MIAMI — Yes, things could get worse for these Nationals. Right-hander Drew Storen broke his thumb Wednesday night and is likely lost for the season, according to Nationals Manager Matt Williams. After he allowed the go-ahead home run to Yoenis Cespedes in Wednesday night’s loss to the Mets, Storen shut the lockbox on his locker a little harder than he might have otherwise, powered by the frustration of that outing and his three-walk showing the night before. He has a non-displaced fracture in the tip of his right thumb. The Nationals have no sense of his timetable, though the injury will almost certainly end his season.
“I think it’s definitely unfortunate. He was pitching so well up until a couple weeks ago, then he struggled,” Nationals General Manager Mike Rizzo said. “I guess his frustration boiled over and sometimes you react and sometimes you react inappropriately. It makes it tough on his teammates. It hurts the team. We’ve gone through this a couple years ago with another relief pitcher, and it really affects the other bullpen members. It’s unfortunate. We’re not too happy about it. But Drew’s a competitor, and unfortunately he chose a route to let his frustration out that affects the ballclub.”
Storen did not punch his locker like Nationals reliever Ryan Mattheus did in 2013, but what he did was enough to leave his thumb swollen by the time he reported to Marlins Park Friday. He tried to throw, but “couldn’t really be effective doing it,” Williams said. Storen then reported the trouble. He flew back to D.C. Saturday, and will see a hand specialist in Baltimore.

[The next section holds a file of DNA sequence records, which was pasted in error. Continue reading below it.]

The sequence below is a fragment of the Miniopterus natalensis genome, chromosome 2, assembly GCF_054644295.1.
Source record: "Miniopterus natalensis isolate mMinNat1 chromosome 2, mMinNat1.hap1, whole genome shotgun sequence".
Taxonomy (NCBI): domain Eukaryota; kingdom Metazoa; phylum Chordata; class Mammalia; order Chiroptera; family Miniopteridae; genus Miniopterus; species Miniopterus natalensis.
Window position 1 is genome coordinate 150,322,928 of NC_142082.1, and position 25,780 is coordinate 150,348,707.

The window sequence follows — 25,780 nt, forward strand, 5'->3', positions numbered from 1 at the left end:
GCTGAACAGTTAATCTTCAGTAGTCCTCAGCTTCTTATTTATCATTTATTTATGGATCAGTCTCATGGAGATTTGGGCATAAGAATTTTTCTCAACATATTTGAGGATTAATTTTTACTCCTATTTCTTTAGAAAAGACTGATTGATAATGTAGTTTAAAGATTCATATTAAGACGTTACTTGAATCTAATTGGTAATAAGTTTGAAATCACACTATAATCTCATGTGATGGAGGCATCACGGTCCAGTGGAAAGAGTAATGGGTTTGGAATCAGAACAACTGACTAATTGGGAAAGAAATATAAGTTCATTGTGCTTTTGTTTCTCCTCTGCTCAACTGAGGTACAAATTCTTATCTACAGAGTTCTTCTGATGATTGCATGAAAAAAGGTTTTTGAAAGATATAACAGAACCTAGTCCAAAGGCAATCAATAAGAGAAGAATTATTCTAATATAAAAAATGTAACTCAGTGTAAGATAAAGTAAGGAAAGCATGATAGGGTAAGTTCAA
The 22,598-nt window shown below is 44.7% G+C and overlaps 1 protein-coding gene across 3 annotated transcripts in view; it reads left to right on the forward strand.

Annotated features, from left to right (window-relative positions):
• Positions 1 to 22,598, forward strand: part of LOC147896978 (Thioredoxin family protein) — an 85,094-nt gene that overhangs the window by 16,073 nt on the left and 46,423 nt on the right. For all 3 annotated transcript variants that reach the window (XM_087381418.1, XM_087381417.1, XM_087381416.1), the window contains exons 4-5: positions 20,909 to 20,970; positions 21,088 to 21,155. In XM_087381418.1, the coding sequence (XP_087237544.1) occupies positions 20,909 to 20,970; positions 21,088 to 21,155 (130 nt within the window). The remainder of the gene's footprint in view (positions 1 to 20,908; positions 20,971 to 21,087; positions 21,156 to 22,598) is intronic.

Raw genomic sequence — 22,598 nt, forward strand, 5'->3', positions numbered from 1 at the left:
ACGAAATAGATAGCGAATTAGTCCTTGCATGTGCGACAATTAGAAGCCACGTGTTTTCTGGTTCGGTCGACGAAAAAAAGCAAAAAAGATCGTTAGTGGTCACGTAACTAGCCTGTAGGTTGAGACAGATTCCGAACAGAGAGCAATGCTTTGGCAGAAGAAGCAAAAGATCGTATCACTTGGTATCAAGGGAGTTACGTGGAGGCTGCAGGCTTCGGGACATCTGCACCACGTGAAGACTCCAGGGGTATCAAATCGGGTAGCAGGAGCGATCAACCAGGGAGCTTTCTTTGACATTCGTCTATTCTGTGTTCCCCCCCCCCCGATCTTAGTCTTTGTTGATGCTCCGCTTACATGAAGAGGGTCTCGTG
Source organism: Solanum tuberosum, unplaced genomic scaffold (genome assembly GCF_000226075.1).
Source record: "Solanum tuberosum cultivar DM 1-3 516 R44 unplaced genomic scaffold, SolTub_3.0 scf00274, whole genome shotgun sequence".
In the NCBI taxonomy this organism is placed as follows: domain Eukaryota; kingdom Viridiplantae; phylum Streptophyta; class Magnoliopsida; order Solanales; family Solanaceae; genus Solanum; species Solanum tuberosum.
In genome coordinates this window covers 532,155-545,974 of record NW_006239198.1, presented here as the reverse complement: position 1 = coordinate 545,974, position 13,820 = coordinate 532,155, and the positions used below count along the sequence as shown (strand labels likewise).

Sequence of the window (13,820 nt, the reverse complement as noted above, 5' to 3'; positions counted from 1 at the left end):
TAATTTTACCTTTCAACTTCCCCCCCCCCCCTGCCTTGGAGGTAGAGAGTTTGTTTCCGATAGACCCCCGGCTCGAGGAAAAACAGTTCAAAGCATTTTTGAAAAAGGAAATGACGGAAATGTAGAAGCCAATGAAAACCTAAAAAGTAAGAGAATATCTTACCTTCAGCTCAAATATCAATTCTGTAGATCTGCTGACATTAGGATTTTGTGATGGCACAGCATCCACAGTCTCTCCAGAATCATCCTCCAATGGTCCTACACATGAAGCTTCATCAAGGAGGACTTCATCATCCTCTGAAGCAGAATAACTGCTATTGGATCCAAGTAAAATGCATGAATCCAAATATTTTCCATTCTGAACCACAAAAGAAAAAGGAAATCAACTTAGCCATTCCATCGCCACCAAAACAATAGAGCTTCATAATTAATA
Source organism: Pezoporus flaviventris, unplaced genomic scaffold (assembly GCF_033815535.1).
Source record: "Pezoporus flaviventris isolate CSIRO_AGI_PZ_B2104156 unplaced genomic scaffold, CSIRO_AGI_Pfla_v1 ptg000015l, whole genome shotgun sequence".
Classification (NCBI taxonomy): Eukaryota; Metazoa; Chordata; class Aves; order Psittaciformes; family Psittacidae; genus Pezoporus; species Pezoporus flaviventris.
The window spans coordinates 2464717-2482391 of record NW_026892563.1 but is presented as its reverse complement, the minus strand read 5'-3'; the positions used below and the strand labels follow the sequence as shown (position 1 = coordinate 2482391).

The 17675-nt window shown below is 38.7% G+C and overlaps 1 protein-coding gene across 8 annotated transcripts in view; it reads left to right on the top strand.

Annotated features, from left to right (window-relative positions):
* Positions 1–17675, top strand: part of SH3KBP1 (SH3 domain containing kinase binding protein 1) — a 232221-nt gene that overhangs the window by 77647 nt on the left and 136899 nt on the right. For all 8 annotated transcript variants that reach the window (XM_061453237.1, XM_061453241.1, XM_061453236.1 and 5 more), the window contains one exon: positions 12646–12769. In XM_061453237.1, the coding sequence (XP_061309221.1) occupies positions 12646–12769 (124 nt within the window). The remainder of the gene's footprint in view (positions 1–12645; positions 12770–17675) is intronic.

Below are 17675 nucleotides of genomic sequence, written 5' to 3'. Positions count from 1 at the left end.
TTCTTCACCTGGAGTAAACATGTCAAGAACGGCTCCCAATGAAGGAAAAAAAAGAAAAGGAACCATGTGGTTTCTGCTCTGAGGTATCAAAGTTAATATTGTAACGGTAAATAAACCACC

“Regretful that it happened. A little bit embarrassed about it, of course,” said Williams, asked what feelings Storen expressed about the incident. “He’s a competitor. He was frustrated and he made a mistake.”
Storen’s fall from late-inning relief grace was swift, a plunge that closely coincided with his switch to the eighth-inning after the Nationals acquired Jonathan Papelbon at the trade deadline. Storen dominated first two outings as set-up man, striking out two batters in nine- and 10-pitch scoreless innings. He threw five straight scoreless eighths in late July and early August.
Then, he faltered. He allowed 13 earned runs in his last 13 2/3 innings, including a puzzling three-walk showing in the fateful seventh inning of Tuesday night’s loss, then that home run to Cespedes Wednesday. He is pitching to a 6.05 ERA in the eighth inning this year, and 1.62 ERA in the ninth. He has allowed three home runs in 19 1/3 innings of eighth-inning work. He allowed one in the ninth inning, that in a 16-1 game in Tampa Bay.
“It’s a game of adjustments and his role was adjusted,” Rizzo said. “Early on, the adjustment worked fine. He threw great I think the first five or six times that he was setting up for Jonathan. Since then, he was a guy who was a little bit inconsistent with his command and with his stuff, and really just kind of fell into a rut and he couldn’t get out of it. We trust his stuff. We know what he can do. Unfortunately his season has been sidetracked by kind of a needless injury.”
Storen may have pitched his last game as a National. He would not comment about the deal that brought Papelbon in and bumped him from his closer’s role, but he and his agent met with Rizzo afterward to discuss the situation. Storen is not a free agent until after the 2017 season, but the Nationals could opt to trade him this offseason.
Jokes about his recent struggles aside, Storen’s absence leaves the already hemorrhaging Nationals bullpen without its set-up man. Williams said the team “has options” such as veterans Casey Janssen and Matt Thornton, and less experienced options Blake Treinen and Felipe Rivero. Storen joins fellow right-handers Craig Stammen (flexor), David Carpenter (shoulder), and Aaron Barrett (Tommy John) as anticipated late-inning relief options lost for the season.